The Making Of An Icon: How The “Peace For Paris” Sign Spread Around The World

Source: FastCompany

By: Jessie Kuhn

The Making Of An Icon: How The “Peace For Paris” Sign Spread Around The World


In the wake of the horrific acts of terrorism that ripped through France on Friday, November 13, killing more than 129 people and injuring hundreds, an image with a message of peace has emerged amid the darkness and gone viral. It’s simple, haunting, and has served as a tool for people across the globe to express solidarity. It has been shared across social media, displayed at vigils, and even scrawled on concrete in public spaces.




Jean Jullien, a 32-year-old French graphic designer and illustrator who created the image, says in a Skype interview that he was on the first day of vacation on Friday (at a location he declined to share), when he turned on the radio to a French station and learned of the tragic events. “I was deeply shocked, saddened, and confused,” he says. “Because I’m an illustrator, drawing is my first natural reaction to communicate things in general.”

Jullien took to ink and brush on paper and the resulting image is what he drew without any initial sketching. “I wanted to create a symbol of peace,” Jullien says of the hand-drawn illustration that combines the Eiffel tower and the universal symbol of peace.

“It was a raw reaction. It was the only thing I could think of doing and my way of expressing to all of my loved ones in Paris … I was thinking about them,” he says.



After posting the image to his social media accounts on Twitter, Instagram, and FacebookFriday evening under the caption “Peace for Paris,” Jullien says it “instantaneously got out of hand and out of my reach.”

By Saturday morning, the artist realized just how widespread and symbolic the illustration had become. Rumors emerged early on that the work was by Banksy, which social media pundits quickly dismissed. Approximately four hours after it had gone live on Twitter, it had accumulated 16,000 retweets from Jullien’s personal Twitter account; after 24 hours that number had climbed up to 53,000 retweets.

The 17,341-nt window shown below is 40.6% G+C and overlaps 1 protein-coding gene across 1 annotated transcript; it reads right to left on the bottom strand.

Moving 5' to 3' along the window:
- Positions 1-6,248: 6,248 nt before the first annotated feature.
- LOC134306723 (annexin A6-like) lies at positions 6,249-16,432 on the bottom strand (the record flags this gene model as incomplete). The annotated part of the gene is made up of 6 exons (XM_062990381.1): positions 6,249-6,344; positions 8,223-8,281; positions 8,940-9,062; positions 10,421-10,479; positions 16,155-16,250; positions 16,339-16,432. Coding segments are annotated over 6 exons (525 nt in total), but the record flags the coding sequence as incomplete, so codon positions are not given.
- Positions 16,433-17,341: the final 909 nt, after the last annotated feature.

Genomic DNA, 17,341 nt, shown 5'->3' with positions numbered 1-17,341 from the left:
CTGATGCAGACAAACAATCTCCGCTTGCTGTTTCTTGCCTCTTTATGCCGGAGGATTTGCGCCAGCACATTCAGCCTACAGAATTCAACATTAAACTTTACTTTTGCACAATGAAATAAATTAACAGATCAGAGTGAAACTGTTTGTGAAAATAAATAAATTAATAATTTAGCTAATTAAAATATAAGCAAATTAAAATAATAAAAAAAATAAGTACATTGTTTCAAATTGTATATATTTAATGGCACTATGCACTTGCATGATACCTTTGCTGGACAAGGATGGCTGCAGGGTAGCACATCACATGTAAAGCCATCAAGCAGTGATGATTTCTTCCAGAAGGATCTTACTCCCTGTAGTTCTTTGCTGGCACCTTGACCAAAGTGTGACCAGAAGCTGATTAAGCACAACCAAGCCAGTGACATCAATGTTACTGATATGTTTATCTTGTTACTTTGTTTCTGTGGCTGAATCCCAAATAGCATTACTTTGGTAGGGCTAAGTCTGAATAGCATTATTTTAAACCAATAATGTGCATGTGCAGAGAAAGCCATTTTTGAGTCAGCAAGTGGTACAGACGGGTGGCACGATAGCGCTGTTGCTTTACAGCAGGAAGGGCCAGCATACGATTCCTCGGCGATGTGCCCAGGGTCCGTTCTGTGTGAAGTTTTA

His followers on Twitter also sky-rocketed, going from around 8,000 prior to November 13, to more than 21,000. A few hours after Jullien posted the image to his Instagram account, Instagram shared the image to its 113 million followers with credit to the artist. After 24 hours, the post by Instagram had accumulated more than 1.3 million likes. Countless media outlets and celebrities around the world also have shared the image.



Why did the image spread so rapidly? “We need symbols to express what [we] cannot say,” saysSteven Heller, an educator as well as author, co-author, and editor of more than 100 books on design and popular culture. “Images define and describe tragedies and other monumental happenings. It is as common as graffiti for an image to emerge in response to tragedy.”

For Jullien, who typically intertwines humor into his work, the attention he is getting from the poignant illustration was never the intention nor motivation.

“I’m not proud or happy or glad or anything. I’m still completely shocked, devastated, saddened. The first people that I can possibly think of are the victims and their families,” he says.

“If [the illustration] can be useful in such a tragic moment, then my job is done.” The illustrator notes that people have been quick to credit him across social media, which is kind but not necessary. “It’s an image for everyone. I don’t really care about ownership of the image,” he says. “This is a moment of unity.”